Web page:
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What to Look For

The S-MAX has a clean record so far as serious problems are concerned so you can buy with relative confidence. Although S-MAX interiors are well constructed, check for the usual damage wrought by children and negotiate hard. The silver-coated plastics can scratch easily and the 18-inch alloy wheels of the Sport pack are very prone to kerbing damage. Mechanically, the S-MAX is tough but clutches can take a beating in lower-powered versions, especially if you can spot evidence of a tow bar being fitted. Front tyre wear is also an issue with the diesel engines and the weighty 2.5-litre petrol unit.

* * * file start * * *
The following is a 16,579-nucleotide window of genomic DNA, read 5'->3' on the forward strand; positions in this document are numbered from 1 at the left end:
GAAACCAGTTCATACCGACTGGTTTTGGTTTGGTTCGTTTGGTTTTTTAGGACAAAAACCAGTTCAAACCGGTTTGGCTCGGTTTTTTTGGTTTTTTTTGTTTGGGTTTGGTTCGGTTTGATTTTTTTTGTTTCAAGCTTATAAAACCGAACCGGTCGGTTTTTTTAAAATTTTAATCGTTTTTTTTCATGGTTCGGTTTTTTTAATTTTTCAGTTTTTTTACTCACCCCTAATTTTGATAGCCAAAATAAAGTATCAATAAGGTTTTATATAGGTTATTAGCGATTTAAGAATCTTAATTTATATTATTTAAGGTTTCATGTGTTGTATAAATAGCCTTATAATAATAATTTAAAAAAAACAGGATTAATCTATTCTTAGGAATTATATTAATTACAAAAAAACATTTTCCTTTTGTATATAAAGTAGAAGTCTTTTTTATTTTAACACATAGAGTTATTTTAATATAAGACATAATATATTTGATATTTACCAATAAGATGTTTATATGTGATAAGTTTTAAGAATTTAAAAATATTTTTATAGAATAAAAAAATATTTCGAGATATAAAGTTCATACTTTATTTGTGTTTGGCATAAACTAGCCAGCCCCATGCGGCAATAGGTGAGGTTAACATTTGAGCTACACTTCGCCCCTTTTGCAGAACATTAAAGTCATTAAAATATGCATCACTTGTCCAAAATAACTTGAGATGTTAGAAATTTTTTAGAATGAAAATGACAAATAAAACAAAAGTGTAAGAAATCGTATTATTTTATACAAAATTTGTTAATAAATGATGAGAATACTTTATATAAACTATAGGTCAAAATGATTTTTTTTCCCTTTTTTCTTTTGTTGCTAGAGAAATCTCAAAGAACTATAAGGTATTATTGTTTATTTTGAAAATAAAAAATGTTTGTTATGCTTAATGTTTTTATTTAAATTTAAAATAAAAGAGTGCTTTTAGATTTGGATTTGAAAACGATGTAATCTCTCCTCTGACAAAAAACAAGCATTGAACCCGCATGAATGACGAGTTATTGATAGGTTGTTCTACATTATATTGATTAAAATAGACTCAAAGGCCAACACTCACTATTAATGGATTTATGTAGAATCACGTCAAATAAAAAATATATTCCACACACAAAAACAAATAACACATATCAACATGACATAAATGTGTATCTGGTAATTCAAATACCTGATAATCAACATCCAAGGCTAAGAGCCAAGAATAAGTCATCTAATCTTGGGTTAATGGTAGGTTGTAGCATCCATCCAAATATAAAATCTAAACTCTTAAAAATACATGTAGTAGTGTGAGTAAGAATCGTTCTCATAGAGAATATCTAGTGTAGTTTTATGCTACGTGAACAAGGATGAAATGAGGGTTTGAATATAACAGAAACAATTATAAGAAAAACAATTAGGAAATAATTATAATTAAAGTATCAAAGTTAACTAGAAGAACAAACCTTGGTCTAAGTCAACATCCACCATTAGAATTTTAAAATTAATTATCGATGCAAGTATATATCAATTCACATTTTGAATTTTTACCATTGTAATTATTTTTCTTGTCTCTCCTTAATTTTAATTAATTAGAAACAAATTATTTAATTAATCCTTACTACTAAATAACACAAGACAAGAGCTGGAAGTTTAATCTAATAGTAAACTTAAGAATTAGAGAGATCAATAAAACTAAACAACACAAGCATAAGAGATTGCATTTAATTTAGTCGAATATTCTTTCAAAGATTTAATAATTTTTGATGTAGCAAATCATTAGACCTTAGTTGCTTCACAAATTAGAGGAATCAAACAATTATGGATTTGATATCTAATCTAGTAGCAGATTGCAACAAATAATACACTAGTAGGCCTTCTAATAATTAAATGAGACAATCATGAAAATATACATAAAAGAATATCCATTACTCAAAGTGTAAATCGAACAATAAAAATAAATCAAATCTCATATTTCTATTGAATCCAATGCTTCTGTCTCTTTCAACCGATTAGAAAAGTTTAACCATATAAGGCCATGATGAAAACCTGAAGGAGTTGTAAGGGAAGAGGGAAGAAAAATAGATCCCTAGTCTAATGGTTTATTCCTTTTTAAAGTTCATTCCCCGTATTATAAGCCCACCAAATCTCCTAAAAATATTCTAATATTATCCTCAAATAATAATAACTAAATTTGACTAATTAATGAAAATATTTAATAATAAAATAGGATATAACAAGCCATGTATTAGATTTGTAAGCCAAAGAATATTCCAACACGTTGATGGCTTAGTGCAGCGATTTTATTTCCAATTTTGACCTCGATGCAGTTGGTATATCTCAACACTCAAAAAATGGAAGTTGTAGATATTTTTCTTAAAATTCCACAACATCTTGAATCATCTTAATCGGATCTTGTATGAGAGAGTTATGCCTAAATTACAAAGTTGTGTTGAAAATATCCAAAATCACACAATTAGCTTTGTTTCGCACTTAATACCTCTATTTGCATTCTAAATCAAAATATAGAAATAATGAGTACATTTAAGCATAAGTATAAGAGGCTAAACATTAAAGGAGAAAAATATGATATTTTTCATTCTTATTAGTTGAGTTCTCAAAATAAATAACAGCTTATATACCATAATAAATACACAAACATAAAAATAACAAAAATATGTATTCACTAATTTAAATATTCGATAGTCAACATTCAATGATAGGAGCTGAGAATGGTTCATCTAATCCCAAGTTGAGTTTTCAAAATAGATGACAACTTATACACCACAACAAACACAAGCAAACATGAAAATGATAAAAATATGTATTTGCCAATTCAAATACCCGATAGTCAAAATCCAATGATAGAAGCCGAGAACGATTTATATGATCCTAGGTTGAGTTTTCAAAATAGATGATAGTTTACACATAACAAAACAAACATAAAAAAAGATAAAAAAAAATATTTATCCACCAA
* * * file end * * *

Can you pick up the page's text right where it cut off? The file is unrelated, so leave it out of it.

Replacement Parts

(Estimated prices, based on a 2.0LX (inc VAT) A clutch assembly is around £130, an exhaust system around £800 (incl. catalytic converter) and an exchange alternator around £320. Front brake pads are around £50, front shock absorbers are about £45 and rears just under £35.

On the Road